In my younger and more vulnerable years my father gave me some advice that I’ve been turning over in my mind ever since. “Whenever you feel like criticizing any one,” he told me, “just remember that all the people in this world haven’t had the advantages that you’ve had.” He didn’t say any more, but we’ve always been unusually communicative in a reserved way, and I understood that he meant a great deal more than that.
Star Wars IV: a new hope. Let’s have it!
Hjemveiene, de sitter klistra på hjernen. Hver dag det var samme greia. Mamma sa han skulle hente meg, og broren min protesterte, alltid, men likevel kom til skolen min, hilsa på de voksne og tok med meg hjem. Jeg gikk bak, han først, og foran oss Røverkollen lå som fredeligste borettslaget, med blå himmel og fremdeles med julepynten blinkende som diskokule i høyeste blokka, for chipperne ennå ikke hadde erna. En gang broren min peka på vindua i tredje etasje utafor blokka til Julia og bare: se, alle utlendinger har lukka gardiner.
Alle som bor på Romsås, er egentlig fra et annet sted. Mariana går på ungdomsskolen og er forelska i Mu2. Storebroren hennes sitter i fengsel, lillebroren sitter bak gardinene. Faren deres tar fram en grønn Bibel og ber når han tror ingen ser ham.
Alle utlendinger har lukka gardiner er direkte, morsom og ekte – en litterær debut med stor kraft.
Contemporaries, lifelong friends, and intellectuals, Jacques Derrida and Cixous both grew up as French Jews in Algeria and share a “belonging constituted of exclusion and nonbelonging”—not Algerian, rejected by France, their Jewishness concealed or acculturated. In Derrida’s family “one never said ‘circumcision’ but ‘baptism,’ not ‘Bar Mitzvah’ but ‘communion.'” Judaism cloaked in Catholicism is one example of the undecidability of identity that influenced the thinker whom Cixous calls a “Jewish Saint.
Who can say “I am Jewish?” What does “Jew” mean? What especially does it mean for Jacques Derrida, founder of deconstruction, scoffer at boundaries and fixed identities, explorer of the indeterminate and undecidable? In Portrait of Jacques Derrida as a Young Jewish Saint, French feminist philosopher Hélène Cixous follows the intertwined threads of Jewishness and non-Jewishness that play through the life and works of one of the greatest living philosophers.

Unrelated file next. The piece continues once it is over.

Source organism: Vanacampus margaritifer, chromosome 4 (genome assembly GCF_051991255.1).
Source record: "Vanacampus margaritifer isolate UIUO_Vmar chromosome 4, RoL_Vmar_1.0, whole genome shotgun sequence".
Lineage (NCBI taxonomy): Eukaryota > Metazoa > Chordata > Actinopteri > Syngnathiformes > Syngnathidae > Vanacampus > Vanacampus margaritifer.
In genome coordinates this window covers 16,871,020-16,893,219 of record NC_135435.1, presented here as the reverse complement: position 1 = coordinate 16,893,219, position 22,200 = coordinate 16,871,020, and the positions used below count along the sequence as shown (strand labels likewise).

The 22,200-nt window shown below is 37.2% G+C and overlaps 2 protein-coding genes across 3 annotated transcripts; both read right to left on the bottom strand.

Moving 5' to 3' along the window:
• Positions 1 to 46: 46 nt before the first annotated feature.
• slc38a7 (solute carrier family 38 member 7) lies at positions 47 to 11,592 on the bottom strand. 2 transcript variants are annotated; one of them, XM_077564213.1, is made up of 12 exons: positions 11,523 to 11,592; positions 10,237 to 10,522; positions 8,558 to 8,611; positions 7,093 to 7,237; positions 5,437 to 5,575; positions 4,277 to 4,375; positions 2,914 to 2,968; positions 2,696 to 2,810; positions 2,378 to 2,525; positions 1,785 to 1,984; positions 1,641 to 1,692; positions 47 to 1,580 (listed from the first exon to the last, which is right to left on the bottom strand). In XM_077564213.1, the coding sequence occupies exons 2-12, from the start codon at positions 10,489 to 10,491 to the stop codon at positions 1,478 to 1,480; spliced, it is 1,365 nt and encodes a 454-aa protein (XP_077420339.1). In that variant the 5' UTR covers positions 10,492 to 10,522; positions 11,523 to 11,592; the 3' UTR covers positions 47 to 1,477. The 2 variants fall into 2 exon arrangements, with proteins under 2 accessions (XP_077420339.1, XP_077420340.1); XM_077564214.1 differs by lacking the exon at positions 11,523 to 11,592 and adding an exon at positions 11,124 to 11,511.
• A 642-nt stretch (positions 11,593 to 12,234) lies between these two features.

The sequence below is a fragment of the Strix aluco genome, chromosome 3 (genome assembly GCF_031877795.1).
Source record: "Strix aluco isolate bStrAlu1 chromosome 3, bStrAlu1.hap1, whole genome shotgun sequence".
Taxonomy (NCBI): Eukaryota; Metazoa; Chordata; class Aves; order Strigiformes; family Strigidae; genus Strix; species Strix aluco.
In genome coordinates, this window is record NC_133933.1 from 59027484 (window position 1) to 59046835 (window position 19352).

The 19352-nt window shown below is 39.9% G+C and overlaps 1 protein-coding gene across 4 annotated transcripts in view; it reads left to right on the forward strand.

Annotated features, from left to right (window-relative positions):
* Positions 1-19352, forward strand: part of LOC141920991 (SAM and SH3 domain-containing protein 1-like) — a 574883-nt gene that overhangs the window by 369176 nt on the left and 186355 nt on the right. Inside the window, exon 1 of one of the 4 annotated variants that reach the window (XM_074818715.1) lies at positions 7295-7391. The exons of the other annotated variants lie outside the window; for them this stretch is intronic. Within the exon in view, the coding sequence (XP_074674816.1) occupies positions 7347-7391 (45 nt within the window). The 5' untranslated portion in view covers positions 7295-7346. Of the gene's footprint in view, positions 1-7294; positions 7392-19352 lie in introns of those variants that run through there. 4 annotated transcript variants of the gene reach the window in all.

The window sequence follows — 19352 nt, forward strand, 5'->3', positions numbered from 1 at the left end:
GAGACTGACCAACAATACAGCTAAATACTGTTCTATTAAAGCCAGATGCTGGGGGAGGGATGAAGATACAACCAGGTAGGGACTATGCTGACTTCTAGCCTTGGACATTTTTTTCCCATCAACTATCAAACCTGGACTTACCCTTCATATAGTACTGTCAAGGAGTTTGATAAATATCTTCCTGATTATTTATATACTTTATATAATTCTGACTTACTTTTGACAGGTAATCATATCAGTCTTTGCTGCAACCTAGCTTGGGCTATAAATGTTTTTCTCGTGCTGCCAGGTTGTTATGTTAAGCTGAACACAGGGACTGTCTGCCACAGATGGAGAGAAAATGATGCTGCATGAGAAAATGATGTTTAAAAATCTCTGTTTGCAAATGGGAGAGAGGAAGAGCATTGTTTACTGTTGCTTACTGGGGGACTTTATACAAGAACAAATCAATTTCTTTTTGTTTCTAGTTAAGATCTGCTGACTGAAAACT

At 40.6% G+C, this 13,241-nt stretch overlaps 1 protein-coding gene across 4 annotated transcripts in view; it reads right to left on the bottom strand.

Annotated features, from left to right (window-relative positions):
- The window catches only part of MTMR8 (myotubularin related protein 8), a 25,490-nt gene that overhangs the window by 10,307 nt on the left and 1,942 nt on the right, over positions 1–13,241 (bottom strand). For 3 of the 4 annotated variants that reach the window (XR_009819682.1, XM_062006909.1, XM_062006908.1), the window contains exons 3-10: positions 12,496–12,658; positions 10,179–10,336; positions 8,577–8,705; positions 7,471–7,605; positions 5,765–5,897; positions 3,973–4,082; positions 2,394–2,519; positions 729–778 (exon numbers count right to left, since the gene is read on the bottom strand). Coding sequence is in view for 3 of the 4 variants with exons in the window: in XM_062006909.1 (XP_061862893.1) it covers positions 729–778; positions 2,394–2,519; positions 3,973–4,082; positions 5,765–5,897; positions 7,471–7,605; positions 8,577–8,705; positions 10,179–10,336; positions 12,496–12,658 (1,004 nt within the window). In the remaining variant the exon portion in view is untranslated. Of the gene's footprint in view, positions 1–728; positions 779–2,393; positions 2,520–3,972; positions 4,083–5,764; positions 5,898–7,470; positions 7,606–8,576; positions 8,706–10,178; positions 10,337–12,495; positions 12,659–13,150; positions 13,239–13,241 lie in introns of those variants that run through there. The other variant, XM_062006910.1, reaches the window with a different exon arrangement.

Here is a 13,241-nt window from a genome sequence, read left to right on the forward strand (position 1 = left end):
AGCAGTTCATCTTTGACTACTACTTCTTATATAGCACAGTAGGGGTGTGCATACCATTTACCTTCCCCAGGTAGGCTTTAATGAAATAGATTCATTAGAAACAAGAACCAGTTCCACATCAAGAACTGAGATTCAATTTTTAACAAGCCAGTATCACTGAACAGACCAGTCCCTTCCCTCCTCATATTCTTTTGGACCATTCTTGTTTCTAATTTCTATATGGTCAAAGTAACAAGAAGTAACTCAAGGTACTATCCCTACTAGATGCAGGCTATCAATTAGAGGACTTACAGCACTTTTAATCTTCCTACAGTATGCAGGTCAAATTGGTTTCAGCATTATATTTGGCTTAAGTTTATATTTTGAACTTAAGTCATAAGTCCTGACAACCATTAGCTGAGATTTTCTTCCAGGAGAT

Cixous is a lifelong friend of Derrida. They both grew up as French Jews in Algeria and share a “belonging constituted of exclusion and nonbelonging”—not Algerian, rejected by France, their Jewishness concealed or acculturated. In Derrida’s family “one never said ‘circumcision’but ‘baptism,’not ‘Bar Mitzvah’but ‘communion.'” Judaism cloaked in Catholicism is one example of the undecidability of identity that influenced the thinker whom Cixous calls a “Jewish Saint.”
An intellectual contemporary of Derrida, Cixous’s ideas on writing have an affinity with his philosophy of deconstruction, which sought to overturn binary oppositions—such as man/woman, or Jew/non-Jew—and blur boundaries of exclusion inherent in Western thought. In portraying Derrida, Cixous uses metonymy, alliteration, rhyme, neologisms, and puns to keep the text in constant motion, freeing language from any rigidity of meaning. In this way she writes a portrait of “Derrida in flight,” slipping from one appearance to the next, unable to be fixed in one spot, yet encompassing each point he passes. From the circumcision act to family relationships, through Derrida’s works to those of Celan, Rousseau, and Beaumarchais, Cixous effortlessly merges biography and textual commentary in this playful portrait of the man, his works, and being (or not being) Jewish.
Her book Portrait of Jacques Derrida as a Young Jewish Saint addresses these matters.